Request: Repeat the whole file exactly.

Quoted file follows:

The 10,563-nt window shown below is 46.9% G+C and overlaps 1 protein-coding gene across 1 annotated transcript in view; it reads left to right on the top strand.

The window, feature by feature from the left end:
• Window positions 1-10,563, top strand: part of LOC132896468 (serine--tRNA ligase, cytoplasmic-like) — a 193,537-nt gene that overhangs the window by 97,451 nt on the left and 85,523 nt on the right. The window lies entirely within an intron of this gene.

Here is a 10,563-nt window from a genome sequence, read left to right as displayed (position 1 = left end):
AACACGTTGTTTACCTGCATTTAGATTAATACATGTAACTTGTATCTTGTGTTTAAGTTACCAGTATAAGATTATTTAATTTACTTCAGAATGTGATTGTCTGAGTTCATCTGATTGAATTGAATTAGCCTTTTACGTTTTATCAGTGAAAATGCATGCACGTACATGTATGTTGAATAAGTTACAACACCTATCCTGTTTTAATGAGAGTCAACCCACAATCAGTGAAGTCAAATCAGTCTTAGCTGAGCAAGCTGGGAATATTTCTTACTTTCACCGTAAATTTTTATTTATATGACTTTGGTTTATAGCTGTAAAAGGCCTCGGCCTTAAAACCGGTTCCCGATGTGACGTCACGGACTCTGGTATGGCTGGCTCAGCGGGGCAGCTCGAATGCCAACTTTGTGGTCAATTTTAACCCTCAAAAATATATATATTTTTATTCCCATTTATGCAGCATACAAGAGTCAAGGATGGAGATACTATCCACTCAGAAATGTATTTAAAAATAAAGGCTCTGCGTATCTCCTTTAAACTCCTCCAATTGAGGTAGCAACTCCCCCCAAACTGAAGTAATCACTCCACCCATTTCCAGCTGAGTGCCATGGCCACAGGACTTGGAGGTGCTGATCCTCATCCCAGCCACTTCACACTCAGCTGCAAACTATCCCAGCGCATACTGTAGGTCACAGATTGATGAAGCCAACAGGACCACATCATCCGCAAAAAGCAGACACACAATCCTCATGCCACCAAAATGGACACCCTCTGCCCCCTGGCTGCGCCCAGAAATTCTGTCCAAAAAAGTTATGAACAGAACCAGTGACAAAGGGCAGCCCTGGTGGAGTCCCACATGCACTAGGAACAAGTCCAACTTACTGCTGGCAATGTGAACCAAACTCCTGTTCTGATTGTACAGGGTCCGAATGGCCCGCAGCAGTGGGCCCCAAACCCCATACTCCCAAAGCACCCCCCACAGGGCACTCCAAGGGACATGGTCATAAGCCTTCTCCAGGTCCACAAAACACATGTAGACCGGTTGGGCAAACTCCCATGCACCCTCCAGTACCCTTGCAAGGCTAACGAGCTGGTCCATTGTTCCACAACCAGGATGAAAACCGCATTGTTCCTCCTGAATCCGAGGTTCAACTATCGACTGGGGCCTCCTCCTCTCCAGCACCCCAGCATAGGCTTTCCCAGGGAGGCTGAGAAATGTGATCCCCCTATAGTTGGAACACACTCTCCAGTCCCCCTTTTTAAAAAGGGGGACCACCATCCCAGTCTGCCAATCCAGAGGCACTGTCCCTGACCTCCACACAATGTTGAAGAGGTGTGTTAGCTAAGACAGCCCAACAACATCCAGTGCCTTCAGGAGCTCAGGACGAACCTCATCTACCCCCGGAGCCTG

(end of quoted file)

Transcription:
The 10,563-nt window shown below is 46.9% G+C and overlaps 1 protein-coding gene across 1 annotated transcript in view; it reads left to right on the top strand.

The window, feature by feature from the left end:
• Window positions 1-10,563, top strand: part of LOC132896468 (serine--tRNA ligase, cytoplasmic-like) — a 193,537-nt gene that overhangs the window by 97,451 nt on the left and 85,523 nt on the right. The window lies entirely within an intron of this gene.

Here is a 10,563-nt window from a genome sequence, read left to right as displayed (position 1 = left end):
AACACGTTGTTTACCTGCATTTAGATTAATACATGTAACTTGTATCTTGTGTTTAAGTTACCAGTATAAGATTATTTAATTTACTTCAGAATGTGATTGTCTGAGTTCATCTGATTGAATTGAATTAGCCTTTTACGTTTTATCAGTGAAAATGCATGCACGTACATGTATGTTGAATAAGTTACAACACCTATCCTGTTTTAATGAGAGTCAACCCACAATCAGTGAAGTCAAATCAGTCTTAGCTGAGCAAGCTGGGAATATTTCTTACTTTCACCGTAAATTTTTATTTATATGACTTTGGTTTATAGCTGTAAAAGGCCTCGGCCTTAAAACCGGTTCCCGATGTGACGTCACGGACTCTGGTATGGCTGGCTCAGCGGGGCAGCTCGAATGCCAACTTTGTGGTCAATTTTAACCCTCAAAAATATATATATTTTTATTCCCATTTATGCAGCATACAAGAGTCAAGGATGGAGATACTATCCACTCAGAAATGTATTTAAAAATAAAGGCTCTGCGTATCTCCTTTAAACTCCTCCAATTGAGGTAGCAACTCCCCCCAAACTGAAGTAATCACTCCACCCATTTCCAGCTGAGTGCCATGGCCACAGGACTTGGAGGTGCTGATCCTCATCCCAGCCACTTCACACTCAGCTGCAAACTATCCCAGCGCATACTGTAGGTCACAGATTGATGAAGCCAACAGGACCACATCATCCGCAAAAAGCAGACACACAATCCTCATGCCACCAAAATGGACACCCTCTGCCCCCTGGCTGCGCCCAGAAATTCTGTCCAAAAAAGTTATGAACAGAACCAGTGACAAAGGGCAGCCCTGGTGGAGTCCCACATGCACTAGGAACAAGTCCAACTTACTGCTGGCAATGTGAACCAAACTCCTGTTCTGATTGTACAGGGTCCGAATGGCCCGCAGCAGTGGGCCCCAAACCCCATACTCCCAAAGCACCCCCCACAGGGCACTCCAAGGGACATGGTCATAAGCCTTCTCCAGGTCCACAAAACACATGTAGACCGGTTGGGCAAACTCCCATGCACCCTCCAGTACCCTTGCAAGGCTAACGAGCTGGTCCATTGTTCCACAACCAGGATGAAAACCGCATTGTTCCTCCTGAATCCGAGGTTCAACTATCGACTGGGGCCTCCTCCTCTCCAGCACCCCAGCATAGGCTTTCCCAGGGAGGCTGAGAAATGTGATCCCCCTATAGTTGGAACACACTCTCCAGTCCCCCTTTTTAAAAAGGGGGACCACCATCCCAGTCTGCCAATCCAGAGGCACTGTCCCTGACCTCCACACAATGTTGAAGAGGTGTGTTAGCTAAGACAGCCCAACAACATCCAGTGCCTTCAGGAGCTCAGGACGAACCTCATCTACCCCCGGAGCCTG